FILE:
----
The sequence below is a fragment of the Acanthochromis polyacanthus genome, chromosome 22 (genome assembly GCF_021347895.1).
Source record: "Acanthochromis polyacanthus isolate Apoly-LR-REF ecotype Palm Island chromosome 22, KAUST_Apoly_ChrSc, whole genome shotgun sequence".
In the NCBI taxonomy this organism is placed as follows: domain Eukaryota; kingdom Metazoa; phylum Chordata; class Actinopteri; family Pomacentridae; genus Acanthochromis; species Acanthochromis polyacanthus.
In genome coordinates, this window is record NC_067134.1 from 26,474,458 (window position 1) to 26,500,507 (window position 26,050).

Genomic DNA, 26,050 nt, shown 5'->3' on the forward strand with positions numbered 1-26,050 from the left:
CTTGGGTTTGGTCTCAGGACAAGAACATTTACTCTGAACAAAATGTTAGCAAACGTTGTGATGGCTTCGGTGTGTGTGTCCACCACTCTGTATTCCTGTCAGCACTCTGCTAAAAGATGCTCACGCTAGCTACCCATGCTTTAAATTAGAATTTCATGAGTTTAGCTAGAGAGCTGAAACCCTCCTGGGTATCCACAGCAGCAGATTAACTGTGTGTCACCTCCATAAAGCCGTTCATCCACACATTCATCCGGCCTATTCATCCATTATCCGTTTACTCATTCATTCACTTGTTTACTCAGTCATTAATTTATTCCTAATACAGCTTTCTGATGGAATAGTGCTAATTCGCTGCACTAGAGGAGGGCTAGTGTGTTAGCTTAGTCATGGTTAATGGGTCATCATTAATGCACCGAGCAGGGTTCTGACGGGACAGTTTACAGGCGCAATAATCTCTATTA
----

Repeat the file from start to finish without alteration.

The sequence below is a fragment of the Acanthochromis polyacanthus genome, chromosome 22 (genome assembly GCF_021347895.1).
Source record: "Acanthochromis polyacanthus isolate Apoly-LR-REF ecotype Palm Island chromosome 22, KAUST_Apoly_ChrSc, whole genome shotgun sequence".
In the NCBI taxonomy this organism is placed as follows: domain Eukaryota; kingdom Metazoa; phylum Chordata; class Actinopteri; family Pomacentridae; genus Acanthochromis; species Acanthochromis polyacanthus.
In genome coordinates, this window is record NC_067134.1 from 26,474,458 (window position 1) to 26,500,507 (window position 26,050).

Genomic DNA, 26,050 nt, shown 5'->3' on the forward strand with positions numbered 1-26,050 from the left:
CTTGGGTTTGGTCTCAGGACAAGAACATTTACTCTGAACAAAATGTTAGCAAACGTTGTGATGGCTTCGGTGTGTGTGTCCACCACTCTGTATTCCTGTCAGCACTCTGCTAAAAGATGCTCACGCTAGCTACCCATGCTTTAAATTAGAATTTCATGAGTTTAGCTAGAGAGCTGAAACCCTCCTGGGTATCCACAGCAGCAGATTAACTGTGTGTCACCTCCATAAAGCCGTTCATCCACACATTCATCCGGCCTATTCATCCATTATCCGTTTACTCATTCATTCACTTGTTTACTCAGTCATTAATTTATTCCTAATACAGCTTTCTGATGGAATAGTGCTAATTCGCTGCACTAGAGGAGGGCTAGTGTGTTAGCTTAGTCATGGTTAATGGGTCATCATTAATGCACCGAGCAGGGTTCTGACGGGACAGTTTACAGGCGCAATAATCTCTATTA